The Defendants Counsel submitted that the first Defendant tried to mitigate the loss occasioned by the Plaintiff's refusal to disburse funds by sourcing its own funds to complete the project in order to generate revenue so as to repay the loan.

All the factors remaining constant, it was the Plaintiff’s intention to frustrate the Defendant by denying it additional funds so that it would eventually sell the suit property. Considering that all possible avenues to remedy the default such as restructure of the loan and the possibility of converting the loan in stock were all rejected by the Plaintiff. Furthermore article 4 section 4.01 stipulates that the repayment period for the loan was eight years. The Plaintiff also rejected to grant the Defendant additional time to allow a third party offset their financial obligations.

The issues before the court of such a nature that it cannot be dealt with a summary and sold the Defendant seeks for such orders at the discretion of the court. Counsel relied on the case of GT Bank Ltd versus Richline International Ltd and another High Court Originating Summons Number 10 of 2014 where the object of procedure by originating summons was considered. It was held that the procedure is primarily designed for summary and ad hoc determination of points of law or construction of certain questions of fact, or for the obtaining of specific directions, usually for the safeguarding or guidance of persons acting in a fiduciary capacity or acting under the general directions of the court such as trustees, administrators or the court's own execution officers. In that case the court found that the procedure used was not appropriate for disposal of the matter in controversy. The court directed the parties to appear for hearing of the suit as an ordinary suit.

In the premises the Defendants Counsel prays that issue number two is resolved in favour of the Defendant.

In rejoinder the Plaintiff's Counsel submitted that the Plaintiff made site visits to the premises and the Defendants allowed the Plaintiffs officials to the site and this is because of the need for additional funding. They attempted to do evaluation of the property and were repulsed by the Defendants. That is why they advertised the property without valuation and therefore could not sell it.

Furthermore the Plaintiff's Counsel submitted that the Plaintiff is not seeking for the remedy of foreclosure as alleged in the submissions in reply but rather an order to take possession under section 24 (c) of the Mortgage Act which gives the Mortgagee a right to apply for a court order to take possession. In fact the Defendants conceded in their submissions that amicable settlement of this matter failed and the Plaintiff decided to seek for the court intervention. Furthermore the Plaintiff never waived its remedies under the Mortgage Act.

With reference to the submission that the procedure used by way of originating summons was inappropriate, Counsel submitted that there is a controversy about the rate of interest and in the worst case scenario should the court exercise its powers under order 37 rule 11, it should not dismiss the suit but rather direct the parties to appear for hearing of the suit as an ordinary suit and not having disposed off in a summary manner.

Resolution of issue number 2: Whether the Plaintiff/Mortgagee should take possession of the mortgaged property comprised in LRV 1305 42 and LRV 1305 folio 4 plot 38 – 44 Pakwach Road and plots 39 – 45 Uringi Road, Nebbi Town Council?

I have carefully considered the issues as framed. The question of whether the Plaintiff/Mortgagee should take possession of the mortgaged property partly depends on the resolution of the first issue as to whether the Mortgagor is in breach of its obligations under the loan agreement. Having answered the first issue of whether the Mortgagor is in breach of its obligations under the loan agreement in the affirmative, the second issue is restricted to whether the remedy of taking possession of the mortgaged property is available to the Plaintiff.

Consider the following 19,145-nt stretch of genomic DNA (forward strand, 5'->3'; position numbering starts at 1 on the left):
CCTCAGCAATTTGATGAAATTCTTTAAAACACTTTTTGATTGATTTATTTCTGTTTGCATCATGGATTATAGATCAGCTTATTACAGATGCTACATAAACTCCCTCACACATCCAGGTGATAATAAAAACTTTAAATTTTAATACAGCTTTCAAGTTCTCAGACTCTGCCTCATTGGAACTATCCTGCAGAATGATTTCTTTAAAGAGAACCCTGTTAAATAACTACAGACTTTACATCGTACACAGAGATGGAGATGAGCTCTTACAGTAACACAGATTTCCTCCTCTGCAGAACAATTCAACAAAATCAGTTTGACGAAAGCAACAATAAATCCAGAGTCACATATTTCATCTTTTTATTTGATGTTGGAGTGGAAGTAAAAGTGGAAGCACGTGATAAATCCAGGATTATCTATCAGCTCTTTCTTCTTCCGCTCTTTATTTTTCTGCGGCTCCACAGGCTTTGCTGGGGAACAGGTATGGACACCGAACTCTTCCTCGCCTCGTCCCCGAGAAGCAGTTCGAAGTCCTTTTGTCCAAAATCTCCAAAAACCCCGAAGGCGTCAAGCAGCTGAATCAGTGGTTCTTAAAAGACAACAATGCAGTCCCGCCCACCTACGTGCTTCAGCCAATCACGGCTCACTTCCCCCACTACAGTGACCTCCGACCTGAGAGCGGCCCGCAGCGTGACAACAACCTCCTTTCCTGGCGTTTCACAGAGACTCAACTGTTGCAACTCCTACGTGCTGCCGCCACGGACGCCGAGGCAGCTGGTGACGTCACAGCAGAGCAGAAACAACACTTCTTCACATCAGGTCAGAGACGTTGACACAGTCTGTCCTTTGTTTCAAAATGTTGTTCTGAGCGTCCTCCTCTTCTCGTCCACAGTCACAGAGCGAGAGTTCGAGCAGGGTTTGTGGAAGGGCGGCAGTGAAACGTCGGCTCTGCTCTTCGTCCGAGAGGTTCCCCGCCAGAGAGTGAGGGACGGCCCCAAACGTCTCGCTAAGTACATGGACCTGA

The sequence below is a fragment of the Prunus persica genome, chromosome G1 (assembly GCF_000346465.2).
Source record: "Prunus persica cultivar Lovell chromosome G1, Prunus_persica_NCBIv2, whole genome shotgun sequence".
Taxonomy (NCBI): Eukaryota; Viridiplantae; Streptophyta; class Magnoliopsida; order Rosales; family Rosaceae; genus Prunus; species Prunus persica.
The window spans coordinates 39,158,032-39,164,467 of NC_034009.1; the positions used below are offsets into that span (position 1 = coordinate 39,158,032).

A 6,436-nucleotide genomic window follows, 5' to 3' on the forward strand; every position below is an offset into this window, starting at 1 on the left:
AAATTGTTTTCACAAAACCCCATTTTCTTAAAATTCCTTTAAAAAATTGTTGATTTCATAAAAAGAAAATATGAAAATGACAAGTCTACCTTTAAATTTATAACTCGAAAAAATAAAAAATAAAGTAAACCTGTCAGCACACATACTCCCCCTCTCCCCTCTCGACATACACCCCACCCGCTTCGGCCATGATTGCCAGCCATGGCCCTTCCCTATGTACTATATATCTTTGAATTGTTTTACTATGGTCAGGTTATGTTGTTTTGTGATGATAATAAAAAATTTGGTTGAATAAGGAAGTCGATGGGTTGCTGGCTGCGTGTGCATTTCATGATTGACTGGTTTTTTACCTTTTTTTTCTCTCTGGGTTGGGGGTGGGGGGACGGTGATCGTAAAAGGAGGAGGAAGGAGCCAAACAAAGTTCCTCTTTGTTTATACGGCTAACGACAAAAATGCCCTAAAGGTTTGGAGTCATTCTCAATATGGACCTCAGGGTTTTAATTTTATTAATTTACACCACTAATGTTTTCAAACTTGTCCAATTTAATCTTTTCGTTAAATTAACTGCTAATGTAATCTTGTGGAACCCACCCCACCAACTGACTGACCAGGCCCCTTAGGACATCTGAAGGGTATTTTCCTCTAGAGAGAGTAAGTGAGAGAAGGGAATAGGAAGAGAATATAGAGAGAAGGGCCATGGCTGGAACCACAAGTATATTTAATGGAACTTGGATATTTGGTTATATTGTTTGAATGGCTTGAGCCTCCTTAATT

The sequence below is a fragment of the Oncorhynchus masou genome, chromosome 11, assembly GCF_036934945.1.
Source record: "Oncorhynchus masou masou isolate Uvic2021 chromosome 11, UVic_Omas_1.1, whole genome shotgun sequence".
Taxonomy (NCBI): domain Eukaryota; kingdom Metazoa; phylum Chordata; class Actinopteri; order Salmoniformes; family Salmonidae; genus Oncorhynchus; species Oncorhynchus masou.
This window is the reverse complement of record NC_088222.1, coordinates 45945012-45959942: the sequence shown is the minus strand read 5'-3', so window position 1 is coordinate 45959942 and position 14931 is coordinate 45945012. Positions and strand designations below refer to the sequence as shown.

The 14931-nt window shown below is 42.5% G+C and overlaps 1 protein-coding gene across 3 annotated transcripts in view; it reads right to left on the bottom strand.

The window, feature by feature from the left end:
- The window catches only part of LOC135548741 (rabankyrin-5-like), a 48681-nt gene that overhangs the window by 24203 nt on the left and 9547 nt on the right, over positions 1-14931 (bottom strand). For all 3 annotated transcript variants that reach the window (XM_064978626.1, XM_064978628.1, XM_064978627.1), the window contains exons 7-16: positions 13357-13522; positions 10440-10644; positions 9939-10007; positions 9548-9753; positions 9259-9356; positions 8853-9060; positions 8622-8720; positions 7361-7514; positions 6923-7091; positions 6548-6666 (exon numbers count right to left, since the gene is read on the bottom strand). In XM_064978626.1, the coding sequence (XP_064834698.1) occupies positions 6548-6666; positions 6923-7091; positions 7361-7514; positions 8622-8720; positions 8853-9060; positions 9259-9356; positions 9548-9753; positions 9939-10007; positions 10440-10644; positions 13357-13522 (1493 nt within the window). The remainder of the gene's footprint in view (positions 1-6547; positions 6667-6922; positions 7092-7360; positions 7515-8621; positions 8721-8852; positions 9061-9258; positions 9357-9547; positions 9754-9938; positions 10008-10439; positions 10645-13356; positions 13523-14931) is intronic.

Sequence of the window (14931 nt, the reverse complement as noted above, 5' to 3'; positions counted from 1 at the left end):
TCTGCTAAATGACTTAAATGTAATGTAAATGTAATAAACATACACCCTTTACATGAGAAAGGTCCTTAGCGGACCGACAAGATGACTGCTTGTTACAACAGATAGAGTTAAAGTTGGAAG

The Defendant reiterated submissions that there were negotiations for alternative remedies of amicable resolution of the dispute. I have carefully considered the letters from the Office of the President in which overtures were made to have the matter resolved without having to resort to the remedies available to the Mortgagee. The only way that could come about was if there were binding directions on the Plaintiff. I will briefly review some of these letters from the office of the President as well as documents relating to the loan which are attached as evidence in the affidavit in reply of Patrick Aloysius Okumu Ringa.

Starting with the special resolution of the first Defendant company, it was resolved that the company would be authorised to borrow Uganda shillings 1,500,000,000/= from the Plaintiff. The property was valued at the material time at Uganda shillings 1,200,000,000/= and was supposed to be re-valued to obtain its current commercial value. The company would offer its property the subject matter of the suit as security for the borrowing. The resolution does not clearly specify the purpose for which the loan was to be obtained. It only provides that the company required additional capital immediately as a result of the improved security and business climate in Northern Uganda generally. The loan was to be a long-term loan facility. The special resolution was registered with the registrar of companies. The special resolution is dated 27th of July 2011. Nevertheless, the company documents indicate that there was a board resolution specifying the purpose of the loan dated 2nd of January 2012. It provides that the proceeds of the credit facility will be utilised for purposes falling within the capacity of the company. Finally in the loan agreement dated 11th of January 2012 it is recognised that the purpose of the loan and article 1 was the project which is the company business of building and construction among other things. Section 1.02 provides for the purpose of the loan as to finance the first phase of upgrading and completion of the commercial buildings in Nebbi town, Nebbi district.